He was serving a 25-year prison sentence for human rights violations committed during the dictatorship
Alvarez, who played a central role in a 1973 coup that installed a military regime in Uruguay, ruled the country from 1981 to 1985.
He was serving a 25-year prison sentence for human rights violations committed during the dictatorship.
Suffering from dementia and respiratory problems, he was transferred two weeks ago to the Montevideo Military Hospital, where he died.
Human rights activists called on Uruguayans to remember victims of the regime on the occasion of his death.
"With the greatest respect, a rapist, a murderer, a torturer, a 'disappearer' doesn't redeem himself by dying," said lawyer Oscar Lopez Goldaracena, who took part in Alvarez's trial for the kidnapping and presumed murder of 40 regime opponents.
Thousands of people were jailed, tortured or killed by the regime in Uruguay, one of many Latin American countries where the military ruled with brutal repression during the Cold War.
Some 6,000 people were jailed for political reasons.
Around 230 people abducted by the regime in cooperation with other South American dictatorships are missing and presumed dead, according to a Peace Commission that investigated rights abuses by the regime.
Many of them disappeared without a trace.
"The first thing I thought is, he died with the secret of all the people he 'disappeared' and killed," said activist Beatriz Benzano, one of 28 women imprisoned by the regime who in 2010 publicly accused their jailers of sexual assault.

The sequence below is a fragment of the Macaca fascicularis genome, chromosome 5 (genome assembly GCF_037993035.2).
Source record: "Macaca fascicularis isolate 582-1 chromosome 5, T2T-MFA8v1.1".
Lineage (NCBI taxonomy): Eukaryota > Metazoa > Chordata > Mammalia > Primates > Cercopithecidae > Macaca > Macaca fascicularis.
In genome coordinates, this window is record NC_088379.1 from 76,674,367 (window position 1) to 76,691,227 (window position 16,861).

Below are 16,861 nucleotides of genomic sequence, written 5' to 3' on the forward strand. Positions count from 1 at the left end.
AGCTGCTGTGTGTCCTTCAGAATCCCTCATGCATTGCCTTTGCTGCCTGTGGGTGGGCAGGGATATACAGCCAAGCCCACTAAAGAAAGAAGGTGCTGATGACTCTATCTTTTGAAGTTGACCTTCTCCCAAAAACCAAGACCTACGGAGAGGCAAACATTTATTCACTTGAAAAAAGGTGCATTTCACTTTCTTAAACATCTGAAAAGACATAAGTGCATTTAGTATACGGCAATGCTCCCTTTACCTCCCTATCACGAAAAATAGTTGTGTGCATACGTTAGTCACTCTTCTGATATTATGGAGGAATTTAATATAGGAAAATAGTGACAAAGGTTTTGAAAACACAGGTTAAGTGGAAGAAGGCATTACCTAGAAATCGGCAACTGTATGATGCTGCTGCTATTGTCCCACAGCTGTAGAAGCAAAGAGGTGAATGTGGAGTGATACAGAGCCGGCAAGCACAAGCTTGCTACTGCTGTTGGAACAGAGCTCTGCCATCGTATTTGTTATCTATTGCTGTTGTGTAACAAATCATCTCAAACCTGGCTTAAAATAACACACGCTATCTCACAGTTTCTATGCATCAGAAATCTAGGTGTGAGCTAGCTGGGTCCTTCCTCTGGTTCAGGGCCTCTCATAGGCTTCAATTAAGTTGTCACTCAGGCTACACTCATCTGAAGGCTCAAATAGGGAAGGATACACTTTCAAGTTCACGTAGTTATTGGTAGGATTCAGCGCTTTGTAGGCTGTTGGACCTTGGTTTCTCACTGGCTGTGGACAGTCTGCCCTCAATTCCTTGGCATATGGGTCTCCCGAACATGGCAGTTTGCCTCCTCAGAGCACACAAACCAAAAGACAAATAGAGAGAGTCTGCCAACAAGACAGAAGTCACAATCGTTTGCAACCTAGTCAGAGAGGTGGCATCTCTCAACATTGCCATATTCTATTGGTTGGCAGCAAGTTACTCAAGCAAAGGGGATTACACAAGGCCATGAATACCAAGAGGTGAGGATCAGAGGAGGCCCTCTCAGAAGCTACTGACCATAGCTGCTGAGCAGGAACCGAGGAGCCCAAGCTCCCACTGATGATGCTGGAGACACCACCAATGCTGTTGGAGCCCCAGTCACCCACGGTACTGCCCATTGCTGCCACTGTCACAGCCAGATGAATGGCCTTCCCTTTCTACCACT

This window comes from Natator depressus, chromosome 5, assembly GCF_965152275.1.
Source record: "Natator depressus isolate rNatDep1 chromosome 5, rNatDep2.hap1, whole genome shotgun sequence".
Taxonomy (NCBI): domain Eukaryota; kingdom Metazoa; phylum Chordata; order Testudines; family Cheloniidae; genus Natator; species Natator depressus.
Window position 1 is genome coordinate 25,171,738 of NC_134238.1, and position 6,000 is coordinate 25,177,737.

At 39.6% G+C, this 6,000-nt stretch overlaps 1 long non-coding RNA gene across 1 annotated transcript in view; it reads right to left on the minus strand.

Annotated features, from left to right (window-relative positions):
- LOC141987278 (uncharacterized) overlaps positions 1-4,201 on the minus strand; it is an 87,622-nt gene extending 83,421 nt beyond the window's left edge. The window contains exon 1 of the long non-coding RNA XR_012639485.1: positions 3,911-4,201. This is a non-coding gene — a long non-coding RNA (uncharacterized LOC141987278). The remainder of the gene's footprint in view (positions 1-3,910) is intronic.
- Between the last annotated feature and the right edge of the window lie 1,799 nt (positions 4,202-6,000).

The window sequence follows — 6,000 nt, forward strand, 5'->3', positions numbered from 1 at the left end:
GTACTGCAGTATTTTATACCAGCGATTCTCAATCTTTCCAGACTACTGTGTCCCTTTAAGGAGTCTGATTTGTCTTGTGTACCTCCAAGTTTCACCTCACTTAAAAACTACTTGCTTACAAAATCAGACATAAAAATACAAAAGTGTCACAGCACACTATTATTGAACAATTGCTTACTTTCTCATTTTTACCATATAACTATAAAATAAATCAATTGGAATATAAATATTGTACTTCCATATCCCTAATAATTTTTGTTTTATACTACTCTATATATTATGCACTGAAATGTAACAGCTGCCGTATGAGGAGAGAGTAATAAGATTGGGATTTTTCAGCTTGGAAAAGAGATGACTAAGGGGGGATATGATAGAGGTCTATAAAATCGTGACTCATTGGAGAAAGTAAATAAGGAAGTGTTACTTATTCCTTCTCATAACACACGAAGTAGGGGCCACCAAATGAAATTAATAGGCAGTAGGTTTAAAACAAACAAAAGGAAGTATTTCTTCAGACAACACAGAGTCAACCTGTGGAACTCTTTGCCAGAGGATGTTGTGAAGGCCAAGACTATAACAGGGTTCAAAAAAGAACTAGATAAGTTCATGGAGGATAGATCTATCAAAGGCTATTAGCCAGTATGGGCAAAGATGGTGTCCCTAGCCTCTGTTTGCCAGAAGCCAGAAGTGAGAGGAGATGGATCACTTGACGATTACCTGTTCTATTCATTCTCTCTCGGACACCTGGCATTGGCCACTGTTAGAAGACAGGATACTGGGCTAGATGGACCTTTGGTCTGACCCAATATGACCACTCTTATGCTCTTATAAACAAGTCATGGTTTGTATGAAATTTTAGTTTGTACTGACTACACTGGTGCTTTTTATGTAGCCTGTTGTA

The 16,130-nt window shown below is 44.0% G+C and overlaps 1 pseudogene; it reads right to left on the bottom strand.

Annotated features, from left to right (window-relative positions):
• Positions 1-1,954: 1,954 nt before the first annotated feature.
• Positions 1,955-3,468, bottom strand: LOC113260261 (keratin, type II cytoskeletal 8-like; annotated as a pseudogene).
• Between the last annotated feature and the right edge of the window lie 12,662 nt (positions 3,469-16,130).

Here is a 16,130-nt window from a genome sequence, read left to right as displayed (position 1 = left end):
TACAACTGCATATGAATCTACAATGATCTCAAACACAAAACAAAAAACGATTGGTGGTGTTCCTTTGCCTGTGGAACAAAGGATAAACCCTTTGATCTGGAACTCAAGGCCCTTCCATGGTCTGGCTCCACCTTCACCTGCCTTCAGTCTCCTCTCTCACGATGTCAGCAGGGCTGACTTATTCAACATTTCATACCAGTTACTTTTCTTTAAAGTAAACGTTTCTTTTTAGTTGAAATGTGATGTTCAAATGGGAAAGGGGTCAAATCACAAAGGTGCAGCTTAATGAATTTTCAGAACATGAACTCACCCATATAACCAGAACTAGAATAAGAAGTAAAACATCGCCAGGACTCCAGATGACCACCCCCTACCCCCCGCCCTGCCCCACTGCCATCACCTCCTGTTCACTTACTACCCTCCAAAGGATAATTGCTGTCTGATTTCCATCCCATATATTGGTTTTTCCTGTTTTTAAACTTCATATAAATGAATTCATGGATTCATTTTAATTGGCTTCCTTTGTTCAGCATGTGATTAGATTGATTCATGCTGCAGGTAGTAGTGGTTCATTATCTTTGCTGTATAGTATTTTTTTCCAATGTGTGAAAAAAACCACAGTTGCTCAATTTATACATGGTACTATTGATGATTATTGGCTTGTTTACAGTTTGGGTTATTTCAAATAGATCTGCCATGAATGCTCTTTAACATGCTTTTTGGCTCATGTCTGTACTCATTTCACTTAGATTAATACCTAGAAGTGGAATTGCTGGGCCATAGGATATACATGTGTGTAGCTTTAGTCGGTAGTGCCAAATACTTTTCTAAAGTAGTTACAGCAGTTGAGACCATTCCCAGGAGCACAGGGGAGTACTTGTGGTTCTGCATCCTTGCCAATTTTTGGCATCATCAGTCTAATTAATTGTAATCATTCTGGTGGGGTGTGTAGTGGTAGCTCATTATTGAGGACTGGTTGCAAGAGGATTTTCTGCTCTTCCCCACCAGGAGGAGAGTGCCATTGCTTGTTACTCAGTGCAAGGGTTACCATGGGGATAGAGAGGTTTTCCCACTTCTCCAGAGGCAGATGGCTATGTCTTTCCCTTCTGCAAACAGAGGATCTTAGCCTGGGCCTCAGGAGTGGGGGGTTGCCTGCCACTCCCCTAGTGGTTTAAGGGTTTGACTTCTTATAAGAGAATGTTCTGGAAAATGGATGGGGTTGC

"Kidnapping children, robbing babies, disappearances, raping men and women.... He had an interminable list of crimes," she told AFP.
There was no love lost on Alvarez's side.
His brother Artigas, an army colonel, was killed by the leftist Tupamaro guerrillas in 1972. His killing deeply marked Alvarez, shaping his brutally hardline stance.
Uruguay returned to democracy in 1985, after swelling protests forced the regime to agree to elections.
Rather than transfer power to the democratically elected president, Julio Maria Sanguinetti, Alvarez stepped down two weeks before and named a civilian interim.
Today, Uruguay is governed by a leftist coalition that includes ex-Tupamaro guerrillas and other former opponents of the military regime.